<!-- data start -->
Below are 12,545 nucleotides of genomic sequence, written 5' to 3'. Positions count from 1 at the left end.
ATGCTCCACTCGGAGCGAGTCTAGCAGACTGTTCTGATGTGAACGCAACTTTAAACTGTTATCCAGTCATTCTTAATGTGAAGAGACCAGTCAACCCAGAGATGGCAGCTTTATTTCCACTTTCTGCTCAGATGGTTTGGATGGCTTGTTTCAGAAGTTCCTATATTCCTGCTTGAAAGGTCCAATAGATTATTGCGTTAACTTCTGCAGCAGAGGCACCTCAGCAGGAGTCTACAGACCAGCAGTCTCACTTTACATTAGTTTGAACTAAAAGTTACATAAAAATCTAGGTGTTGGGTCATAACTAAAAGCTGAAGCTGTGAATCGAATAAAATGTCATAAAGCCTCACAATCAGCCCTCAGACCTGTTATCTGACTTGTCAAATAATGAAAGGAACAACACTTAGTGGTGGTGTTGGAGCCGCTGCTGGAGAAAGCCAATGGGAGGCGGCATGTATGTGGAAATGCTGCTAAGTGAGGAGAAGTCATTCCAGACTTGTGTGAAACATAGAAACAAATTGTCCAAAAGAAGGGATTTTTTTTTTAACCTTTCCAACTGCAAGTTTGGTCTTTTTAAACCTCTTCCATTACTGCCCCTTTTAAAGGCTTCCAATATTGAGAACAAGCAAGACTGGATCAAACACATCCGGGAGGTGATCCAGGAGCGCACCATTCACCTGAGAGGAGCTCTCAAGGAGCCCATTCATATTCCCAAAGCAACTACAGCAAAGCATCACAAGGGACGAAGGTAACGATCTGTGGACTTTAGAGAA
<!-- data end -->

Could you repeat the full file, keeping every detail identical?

Below are 12,545 nucleotides of genomic sequence, written 5' to 3'. Positions count from 1 at the left end.
ATGCTCCACTCGGAGCGAGTCTAGCAGACTGTTCTGATGTGAACGCAACTTTAAACTGTTATCCAGTCATTCTTAATGTGAAGAGACCAGTCAACCCAGAGATGGCAGCTTTATTTCCACTTTCTGCTCAGATGGTTTGGATGGCTTGTTTCAGAAGTTCCTATATTCCTGCTTGAAAGGTCCAATAGATTATTGCGTTAACTTCTGCAGCAGAGGCACCTCAGCAGGAGTCTACAGACCAGCAGTCTCACTTTACATTAGTTTGAACTAAAAGTTACATAAAAATCTAGGTGTTGGGTCATAACTAAAAGCTGAAGCTGTGAATCGAATAAAATGTCATAAAGCCTCACAATCAGCCCTCAGACCTGTTATCTGACTTGTCAAATAATGAAAGGAACAACACTTAGTGGTGGTGTTGGAGCCGCTGCTGGAGAAAGCCAATGGGAGGCGGCATGTATGTGGAAATGCTGCTAAGTGAGGAGAAGTCATTCCAGACTTGTGTGAAACATAGAAACAAATTGTCCAAAAGAAGGGATTTTTTTTTTAACCTTTCCAACTGCAAGTTTGGTCTTTTTAAACCTCTTCCATTACTGCCCCTTTTAAAGGCTTCCAATATTGAGAACAAGCAAGACTGGATCAAACACATCCGGGAGGTGATCCAGGAGCGCACCATTCACCTGAGAGGAGCTCTCAAGGAGCCCATTCATATTCCCAAAGCAACTACAGCAAAGCATCACAAGGGACGAAGGTAACGATCTGTGGACTTTAGAGAA